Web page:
is typically zero. As the IPDV distribution will have two tails is typically zero. As the IPDV distribution will have two tails
(positive and negative) the range or pseudo-range would not match the (positive and negative) the range or pseudo-range would not match the
needed de-jitter buffer size. Additional complexity may be needed de-jitter buffer size. Additional complexity may be
introduced when the variation exceeds the inter-packet sending introduced when the variation exceeds the inter-packet sending
interval, as discussed above. Should the Inter-Quartile Range be interval, as discussed above (in sections 5.2 and 6.2.1). Should the
used? Should the singletons beyond some threshold be counted (e.g., Inter-Quartile Range be used? Should the singletons beyond some
mean +/- 50ms)? A strong rationale for one of these summary threshold be counted (e.g., mean +/- 50ms)? A strong rationale for
statistics has yet to emerge. one of these summary statistics has yet to emerge.
When summarizing IPDV, some prefer the simplicity of the single-sided When summarizing IPDV, some prefer the simplicity of the single-sided
distribution created by taking the absolute value of each singleton distribution created by taking the absolute value of each singleton
result, abs(D(i)-D(i-1)). This approach sacrifices the two-sided result, abs(D(i)-D(i-1)). This approach sacrifices the two-sided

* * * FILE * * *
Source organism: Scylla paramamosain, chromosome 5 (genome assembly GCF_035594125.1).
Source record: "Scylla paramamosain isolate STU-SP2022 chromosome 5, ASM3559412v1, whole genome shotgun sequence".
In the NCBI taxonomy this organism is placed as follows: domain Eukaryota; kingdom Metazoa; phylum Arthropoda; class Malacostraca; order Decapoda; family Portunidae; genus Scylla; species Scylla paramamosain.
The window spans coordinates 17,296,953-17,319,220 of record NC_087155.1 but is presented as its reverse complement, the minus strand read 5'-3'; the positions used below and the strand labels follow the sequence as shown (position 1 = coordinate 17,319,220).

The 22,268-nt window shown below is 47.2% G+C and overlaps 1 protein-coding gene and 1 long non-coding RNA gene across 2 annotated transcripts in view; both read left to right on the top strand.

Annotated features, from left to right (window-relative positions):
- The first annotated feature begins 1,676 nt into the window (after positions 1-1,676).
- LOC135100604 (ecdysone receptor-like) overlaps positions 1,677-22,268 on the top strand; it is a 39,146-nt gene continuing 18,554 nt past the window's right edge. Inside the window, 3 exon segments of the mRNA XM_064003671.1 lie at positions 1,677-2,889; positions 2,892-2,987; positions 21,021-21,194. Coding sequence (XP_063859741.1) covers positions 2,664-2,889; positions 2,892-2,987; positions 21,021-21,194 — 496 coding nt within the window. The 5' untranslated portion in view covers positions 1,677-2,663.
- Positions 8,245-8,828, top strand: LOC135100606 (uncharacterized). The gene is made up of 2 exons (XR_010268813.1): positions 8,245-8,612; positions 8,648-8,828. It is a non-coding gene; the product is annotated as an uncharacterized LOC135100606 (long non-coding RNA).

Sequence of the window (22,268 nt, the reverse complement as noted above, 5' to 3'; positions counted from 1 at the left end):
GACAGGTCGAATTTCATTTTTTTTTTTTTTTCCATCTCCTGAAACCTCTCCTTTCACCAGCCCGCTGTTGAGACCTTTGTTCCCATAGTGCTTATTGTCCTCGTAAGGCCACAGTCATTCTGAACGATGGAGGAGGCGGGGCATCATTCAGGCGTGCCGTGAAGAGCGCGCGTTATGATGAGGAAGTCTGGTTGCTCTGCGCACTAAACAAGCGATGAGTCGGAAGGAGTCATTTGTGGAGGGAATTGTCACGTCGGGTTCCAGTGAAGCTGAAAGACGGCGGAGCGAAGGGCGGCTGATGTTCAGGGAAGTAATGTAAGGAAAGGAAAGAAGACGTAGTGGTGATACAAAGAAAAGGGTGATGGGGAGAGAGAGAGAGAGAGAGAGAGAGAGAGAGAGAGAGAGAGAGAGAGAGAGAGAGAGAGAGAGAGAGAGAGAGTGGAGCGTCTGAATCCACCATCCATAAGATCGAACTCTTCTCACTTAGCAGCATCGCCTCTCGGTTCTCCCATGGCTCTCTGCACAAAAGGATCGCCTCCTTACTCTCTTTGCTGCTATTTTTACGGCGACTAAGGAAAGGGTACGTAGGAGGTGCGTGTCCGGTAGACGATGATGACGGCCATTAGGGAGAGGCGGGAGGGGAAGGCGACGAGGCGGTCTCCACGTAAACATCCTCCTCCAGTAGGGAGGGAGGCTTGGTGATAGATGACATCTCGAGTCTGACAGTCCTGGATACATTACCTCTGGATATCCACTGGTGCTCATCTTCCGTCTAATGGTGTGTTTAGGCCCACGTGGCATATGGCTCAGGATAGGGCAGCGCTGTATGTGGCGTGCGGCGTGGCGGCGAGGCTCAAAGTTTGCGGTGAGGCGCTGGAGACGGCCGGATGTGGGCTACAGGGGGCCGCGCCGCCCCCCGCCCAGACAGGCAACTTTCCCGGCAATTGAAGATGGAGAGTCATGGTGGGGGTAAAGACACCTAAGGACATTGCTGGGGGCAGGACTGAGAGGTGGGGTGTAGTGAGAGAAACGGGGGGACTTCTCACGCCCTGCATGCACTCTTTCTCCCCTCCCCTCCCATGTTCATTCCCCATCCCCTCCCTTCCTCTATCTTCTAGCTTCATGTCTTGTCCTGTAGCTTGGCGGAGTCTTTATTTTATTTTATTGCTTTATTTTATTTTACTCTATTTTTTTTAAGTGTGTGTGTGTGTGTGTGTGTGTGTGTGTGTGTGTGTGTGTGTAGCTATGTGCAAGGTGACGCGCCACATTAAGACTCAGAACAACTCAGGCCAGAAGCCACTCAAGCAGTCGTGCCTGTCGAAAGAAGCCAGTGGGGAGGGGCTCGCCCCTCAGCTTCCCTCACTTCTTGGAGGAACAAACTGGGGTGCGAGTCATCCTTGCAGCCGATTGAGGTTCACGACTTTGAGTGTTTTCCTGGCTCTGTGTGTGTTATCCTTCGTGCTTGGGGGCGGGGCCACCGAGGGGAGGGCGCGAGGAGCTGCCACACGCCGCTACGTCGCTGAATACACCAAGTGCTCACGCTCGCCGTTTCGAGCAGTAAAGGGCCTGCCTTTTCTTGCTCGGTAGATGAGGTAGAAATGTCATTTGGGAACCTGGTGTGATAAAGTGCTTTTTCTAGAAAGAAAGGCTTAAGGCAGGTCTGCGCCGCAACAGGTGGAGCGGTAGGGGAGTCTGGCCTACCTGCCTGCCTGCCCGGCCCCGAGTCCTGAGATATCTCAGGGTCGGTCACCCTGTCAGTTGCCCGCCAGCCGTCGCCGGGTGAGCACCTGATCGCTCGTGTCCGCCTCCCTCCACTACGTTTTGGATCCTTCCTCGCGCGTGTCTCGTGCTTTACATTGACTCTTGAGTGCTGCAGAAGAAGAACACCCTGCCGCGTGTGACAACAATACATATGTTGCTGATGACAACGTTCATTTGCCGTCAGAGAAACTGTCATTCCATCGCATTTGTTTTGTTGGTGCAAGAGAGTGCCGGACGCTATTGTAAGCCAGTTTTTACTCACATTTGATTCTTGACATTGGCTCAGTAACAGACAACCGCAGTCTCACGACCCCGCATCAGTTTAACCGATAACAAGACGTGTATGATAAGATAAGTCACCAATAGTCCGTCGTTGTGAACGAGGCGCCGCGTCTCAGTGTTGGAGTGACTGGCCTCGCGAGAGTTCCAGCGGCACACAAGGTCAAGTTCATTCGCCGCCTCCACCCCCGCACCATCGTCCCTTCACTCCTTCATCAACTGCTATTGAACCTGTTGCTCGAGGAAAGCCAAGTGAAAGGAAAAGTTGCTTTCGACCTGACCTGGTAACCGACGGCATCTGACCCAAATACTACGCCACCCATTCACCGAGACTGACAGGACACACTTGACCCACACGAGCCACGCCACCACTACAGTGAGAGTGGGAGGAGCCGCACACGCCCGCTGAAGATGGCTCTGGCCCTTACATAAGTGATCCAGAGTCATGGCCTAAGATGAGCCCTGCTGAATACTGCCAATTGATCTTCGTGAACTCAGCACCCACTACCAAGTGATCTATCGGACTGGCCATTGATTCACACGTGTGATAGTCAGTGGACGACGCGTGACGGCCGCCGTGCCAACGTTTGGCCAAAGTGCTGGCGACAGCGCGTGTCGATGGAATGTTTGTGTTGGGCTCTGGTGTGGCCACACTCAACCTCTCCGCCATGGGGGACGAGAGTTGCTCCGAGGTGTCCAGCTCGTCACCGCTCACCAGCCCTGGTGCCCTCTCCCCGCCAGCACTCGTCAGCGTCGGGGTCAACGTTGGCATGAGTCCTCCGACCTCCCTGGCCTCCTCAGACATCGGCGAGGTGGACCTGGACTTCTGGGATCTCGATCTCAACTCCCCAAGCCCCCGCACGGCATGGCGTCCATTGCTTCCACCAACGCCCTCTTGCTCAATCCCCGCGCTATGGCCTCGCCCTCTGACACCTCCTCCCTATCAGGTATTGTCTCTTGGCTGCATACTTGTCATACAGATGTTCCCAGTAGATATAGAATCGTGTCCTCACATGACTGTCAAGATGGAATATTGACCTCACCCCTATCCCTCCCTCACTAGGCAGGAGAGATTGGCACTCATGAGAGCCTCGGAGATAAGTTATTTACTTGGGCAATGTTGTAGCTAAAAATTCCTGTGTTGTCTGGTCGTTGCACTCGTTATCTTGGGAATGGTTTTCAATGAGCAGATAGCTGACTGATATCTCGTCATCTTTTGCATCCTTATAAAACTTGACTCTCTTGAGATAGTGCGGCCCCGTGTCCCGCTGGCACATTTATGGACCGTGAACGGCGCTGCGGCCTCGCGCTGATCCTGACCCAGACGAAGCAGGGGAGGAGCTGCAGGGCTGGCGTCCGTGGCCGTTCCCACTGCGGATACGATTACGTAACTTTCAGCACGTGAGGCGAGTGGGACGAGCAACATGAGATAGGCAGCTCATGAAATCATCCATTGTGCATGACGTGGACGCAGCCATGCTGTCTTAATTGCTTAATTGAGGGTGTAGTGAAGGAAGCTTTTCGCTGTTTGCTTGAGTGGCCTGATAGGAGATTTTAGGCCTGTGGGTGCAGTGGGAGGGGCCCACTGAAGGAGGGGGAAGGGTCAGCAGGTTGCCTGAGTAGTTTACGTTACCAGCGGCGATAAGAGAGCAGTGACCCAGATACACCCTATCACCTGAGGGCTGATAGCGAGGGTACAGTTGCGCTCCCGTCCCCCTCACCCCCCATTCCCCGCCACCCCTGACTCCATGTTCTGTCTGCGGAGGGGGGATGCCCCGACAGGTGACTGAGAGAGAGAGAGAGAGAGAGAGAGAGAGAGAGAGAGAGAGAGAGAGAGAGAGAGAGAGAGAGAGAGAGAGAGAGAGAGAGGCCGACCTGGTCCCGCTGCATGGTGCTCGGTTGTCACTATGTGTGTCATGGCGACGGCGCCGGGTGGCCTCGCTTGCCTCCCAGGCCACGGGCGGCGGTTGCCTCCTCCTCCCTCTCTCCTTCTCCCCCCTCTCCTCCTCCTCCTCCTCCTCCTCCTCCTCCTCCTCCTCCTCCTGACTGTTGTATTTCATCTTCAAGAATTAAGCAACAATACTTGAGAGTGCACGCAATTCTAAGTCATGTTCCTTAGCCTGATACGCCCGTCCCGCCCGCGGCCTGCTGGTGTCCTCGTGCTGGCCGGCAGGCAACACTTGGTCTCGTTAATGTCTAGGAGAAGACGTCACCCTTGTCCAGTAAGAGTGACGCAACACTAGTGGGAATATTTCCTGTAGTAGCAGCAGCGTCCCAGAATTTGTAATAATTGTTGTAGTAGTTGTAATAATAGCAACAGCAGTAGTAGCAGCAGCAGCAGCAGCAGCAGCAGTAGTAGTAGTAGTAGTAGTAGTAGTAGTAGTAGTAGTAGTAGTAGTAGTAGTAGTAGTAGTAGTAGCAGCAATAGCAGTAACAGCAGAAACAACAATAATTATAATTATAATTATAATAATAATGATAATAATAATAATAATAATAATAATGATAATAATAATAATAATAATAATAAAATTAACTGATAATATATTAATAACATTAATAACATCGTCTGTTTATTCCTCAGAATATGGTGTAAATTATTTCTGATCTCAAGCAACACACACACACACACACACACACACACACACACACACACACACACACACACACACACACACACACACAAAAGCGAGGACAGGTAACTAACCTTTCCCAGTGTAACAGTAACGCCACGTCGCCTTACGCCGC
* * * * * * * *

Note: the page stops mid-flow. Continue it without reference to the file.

inter-arrival spread information in the distribution. It also makes inter-arrival spread information in the distribution. It also makes
the evaluation using percentiles more confusing, because a single the evaluation using percentiles more confusing, because a single
late packet that exceeds the variation threshold will cause two late packet that exceeds the variation threshold will cause two pairs
singleton measurement pairs to fail the criteria (one positive, the of singletons to fail the criteria (one positive, the other negative
other negative converted to positive). The single-sided PDV converted to positive). The single-sided PDV distribution is an
distribution is an advantage in this category. advantage in this category.
6.6. Jitter in RTCP Reports 6.6. Jitter in RTCP Reports
[RFC3550] gives the calculation of the inter-arrival Jitter field for [RFC3550] gives the calculation of the inter-arrival Jitter field for
the RTCP report, with a sample implementation in an Appendix. the RTCP report, with a sample implementation in an Appendix.
The RTCP Jitter value can be calculated using IPDV singletons. If The RTCP Jitter value can be calculated using IPDV singletons. If
there is packet reordering, as defined in [RFC4737], then estimates there is packet reordering, as defined in [RFC4737], then estimates